Book Review: Voices on the Wind by Daniel Leach

By David Gosselin It is absurd to think that the only way to tell if a poem is lasting is to wait and see if it lasts. The right reader of a good poem can tell the moment it strikes him that he has taken an immortal wound – that he will never get over…

Reviving the Memory of Time through Ruins

By Ryan Hamadeh An article I wrote that ponders the significance of Culture. What secrets inhabit this revered term. We use it abundantly in an ill defined way, but up close it reveals secrets which bestow meaning to our most profound perplexion. Countries to have lost their way in bitter war or societies that yearn…

Profiles in Poetry: Robert Frost

By Adam Sedia “A poem begins in delight and ends in wisdom.” —Robert Frost To many in America, Robert Frost is the grandfatherly originator of “The Road Not Taken,” and a few other selected quotations printed on motivational posters. He is relegated to the status of Mahatma Gandhi—a respected figure by reputation, but understood little…

Clarity vs. Obscurity I: The Essences of Classicism and Modernism Compared

By Adam Sedia Classical and modern poetry are inarguably different. Indeed, modernism’s chief boast is its break with classicism and tradition more broadly. The difference is palpable in even the most cursory reading of a classical poem alongside a modernist one. Yet in what does the difference lie? It might be tempting to follow Justice…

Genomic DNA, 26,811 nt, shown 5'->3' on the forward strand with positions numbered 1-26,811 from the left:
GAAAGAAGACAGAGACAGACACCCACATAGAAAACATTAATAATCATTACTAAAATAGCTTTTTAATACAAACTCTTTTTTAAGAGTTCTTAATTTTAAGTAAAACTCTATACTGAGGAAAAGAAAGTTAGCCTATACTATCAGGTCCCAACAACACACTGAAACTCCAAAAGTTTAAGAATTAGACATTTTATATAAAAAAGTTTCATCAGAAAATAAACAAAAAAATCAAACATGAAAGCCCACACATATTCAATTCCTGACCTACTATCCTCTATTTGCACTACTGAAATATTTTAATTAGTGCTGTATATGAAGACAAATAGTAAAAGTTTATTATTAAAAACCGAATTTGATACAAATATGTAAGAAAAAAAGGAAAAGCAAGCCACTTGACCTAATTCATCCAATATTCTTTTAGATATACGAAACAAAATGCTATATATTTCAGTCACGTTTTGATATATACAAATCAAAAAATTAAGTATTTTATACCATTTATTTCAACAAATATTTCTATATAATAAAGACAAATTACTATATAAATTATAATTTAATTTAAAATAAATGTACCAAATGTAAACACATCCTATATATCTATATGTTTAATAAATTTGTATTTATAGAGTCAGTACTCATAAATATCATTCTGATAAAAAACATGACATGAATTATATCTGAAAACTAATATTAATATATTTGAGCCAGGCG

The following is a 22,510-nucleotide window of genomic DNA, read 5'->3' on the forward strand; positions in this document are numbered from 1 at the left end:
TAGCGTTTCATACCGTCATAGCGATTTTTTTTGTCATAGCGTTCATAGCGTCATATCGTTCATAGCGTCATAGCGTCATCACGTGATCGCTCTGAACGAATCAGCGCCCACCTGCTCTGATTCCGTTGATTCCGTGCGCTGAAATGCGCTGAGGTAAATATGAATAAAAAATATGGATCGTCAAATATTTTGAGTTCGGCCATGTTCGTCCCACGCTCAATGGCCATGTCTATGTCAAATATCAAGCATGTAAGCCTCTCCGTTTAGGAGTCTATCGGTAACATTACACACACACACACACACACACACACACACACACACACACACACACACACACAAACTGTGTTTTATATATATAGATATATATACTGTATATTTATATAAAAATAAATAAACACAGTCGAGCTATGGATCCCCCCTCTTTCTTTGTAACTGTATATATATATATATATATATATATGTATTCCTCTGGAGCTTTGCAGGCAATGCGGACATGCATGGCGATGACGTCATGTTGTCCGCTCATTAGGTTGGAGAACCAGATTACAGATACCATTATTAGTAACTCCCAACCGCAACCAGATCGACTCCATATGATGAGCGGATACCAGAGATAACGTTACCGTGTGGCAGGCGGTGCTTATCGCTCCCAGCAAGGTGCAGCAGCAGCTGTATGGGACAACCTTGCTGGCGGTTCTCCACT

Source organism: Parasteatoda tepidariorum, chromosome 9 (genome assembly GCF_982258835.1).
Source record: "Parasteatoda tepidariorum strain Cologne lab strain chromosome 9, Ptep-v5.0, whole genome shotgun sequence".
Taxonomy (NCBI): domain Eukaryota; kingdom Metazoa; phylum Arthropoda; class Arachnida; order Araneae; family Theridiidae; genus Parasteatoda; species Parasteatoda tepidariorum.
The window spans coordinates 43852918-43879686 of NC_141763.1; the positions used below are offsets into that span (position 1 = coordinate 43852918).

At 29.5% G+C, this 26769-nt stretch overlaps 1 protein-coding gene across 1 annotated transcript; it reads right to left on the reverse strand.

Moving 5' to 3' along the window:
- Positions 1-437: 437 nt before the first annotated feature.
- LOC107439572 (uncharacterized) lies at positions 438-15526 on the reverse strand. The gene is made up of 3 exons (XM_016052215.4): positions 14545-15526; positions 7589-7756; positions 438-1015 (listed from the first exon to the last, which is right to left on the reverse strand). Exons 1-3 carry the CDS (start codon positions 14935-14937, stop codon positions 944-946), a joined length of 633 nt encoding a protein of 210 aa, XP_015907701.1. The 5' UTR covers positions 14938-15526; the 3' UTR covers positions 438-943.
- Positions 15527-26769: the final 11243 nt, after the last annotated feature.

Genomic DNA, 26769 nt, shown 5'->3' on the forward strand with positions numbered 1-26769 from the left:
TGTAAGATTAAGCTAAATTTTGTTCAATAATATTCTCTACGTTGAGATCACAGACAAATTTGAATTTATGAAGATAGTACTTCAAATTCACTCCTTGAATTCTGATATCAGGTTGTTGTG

Clarity vs. Obscurity V: Eliot’s Masks

By Adam Sedia Click here for Part I, Part II,  Part III , and Part IV to this series. T.S. Eliot means many things to many different people. Like Yeats he won the Nobel Prize in Literature. In the academy he numbers among the titans of twentieth-century poetry, with The Waste Land hailed as the epic of our…

Prometheus and Atlantis

By Gerald Therrien In Part 1 of my recently published Trilogy on the School of Athens (The Pre-Socratic Philosophers Explored), we read that, ‘Prometheus therefore, being at a loss to provide any means of salvation for man, stole from Hephaestus and Athena the gift of skill in the arts, together with fire, and bestowed it…

Representations of Muslim Culture in Western Literature

In this class, Asad Wasti presents a quick survey of the works of various Western literary icons, in an attempt to demonstrate a direct influence on their writings from the Muslim world. We will examine the correlation between Dante’s Comedia and the Isra & Mai’raj tales from the 13th century, as well as later representation…

Lessons from a Grecian Urn Part One: Truth and Beauty in Art

By David Gosselin An object is perfect, when everything manifold in it accords with the unity of its concept; it is beautiful, when its perfection appears as nature. The beauty increases, when the perfection becomes more complex and the nature suffers nothing thereby; for the task of freedom becomes more difficult with the increasing number…